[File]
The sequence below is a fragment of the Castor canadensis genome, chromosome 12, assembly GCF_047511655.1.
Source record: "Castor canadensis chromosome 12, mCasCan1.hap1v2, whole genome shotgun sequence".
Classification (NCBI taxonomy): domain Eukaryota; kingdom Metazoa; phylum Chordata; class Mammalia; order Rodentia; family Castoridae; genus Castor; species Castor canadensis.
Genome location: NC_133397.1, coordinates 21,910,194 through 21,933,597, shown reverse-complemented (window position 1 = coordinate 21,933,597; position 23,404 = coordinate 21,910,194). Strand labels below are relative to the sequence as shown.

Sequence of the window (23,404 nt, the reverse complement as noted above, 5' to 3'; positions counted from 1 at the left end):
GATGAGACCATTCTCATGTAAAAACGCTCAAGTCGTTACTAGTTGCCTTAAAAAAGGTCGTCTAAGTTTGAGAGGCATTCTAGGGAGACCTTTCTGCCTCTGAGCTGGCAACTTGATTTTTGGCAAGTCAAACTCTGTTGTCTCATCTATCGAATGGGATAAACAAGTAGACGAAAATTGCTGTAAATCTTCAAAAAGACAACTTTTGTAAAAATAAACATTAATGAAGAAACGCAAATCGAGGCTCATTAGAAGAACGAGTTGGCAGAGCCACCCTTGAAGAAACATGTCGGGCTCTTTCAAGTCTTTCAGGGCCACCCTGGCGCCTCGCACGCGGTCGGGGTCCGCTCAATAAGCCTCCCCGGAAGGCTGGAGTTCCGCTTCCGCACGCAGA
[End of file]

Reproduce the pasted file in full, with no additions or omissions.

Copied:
The sequence below is a fragment of the Castor canadensis genome, chromosome 12, assembly GCF_047511655.1.
Source record: "Castor canadensis chromosome 12, mCasCan1.hap1v2, whole genome shotgun sequence".
Classification (NCBI taxonomy): domain Eukaryota; kingdom Metazoa; phylum Chordata; class Mammalia; order Rodentia; family Castoridae; genus Castor; species Castor canadensis.
Genome location: NC_133397.1, coordinates 21,910,194 through 21,933,597, shown reverse-complemented (window position 1 = coordinate 21,933,597; position 23,404 = coordinate 21,910,194). Strand labels below are relative to the sequence as shown.

Sequence of the window (23,404 nt, the reverse complement as noted above, 5' to 3'; positions counted from 1 at the left end):
GATGAGACCATTCTCATGTAAAAACGCTCAAGTCGTTACTAGTTGCCTTAAAAAAGGTCGTCTAAGTTTGAGAGGCATTCTAGGGAGACCTTTCTGCCTCTGAGCTGGCAACTTGATTTTTGGCAAGTCAAACTCTGTTGTCTCATCTATCGAATGGGATAAACAAGTAGACGAAAATTGCTGTAAATCTTCAAAAAGACAACTTTTGTAAAAATAAACATTAATGAAGAAACGCAAATCGAGGCTCATTAGAAGAACGAGTTGGCAGAGCCACCCTTGAAGAAACATGTCGGGCTCTTTCAAGTCTTTCAGGGCCACCCTGGCGCCTCGCACGCGGTCGGGGTCCGCTCAATAAGCCTCCCCGGAAGGCTGGAGTTCCGCTTCCGCACGCAGA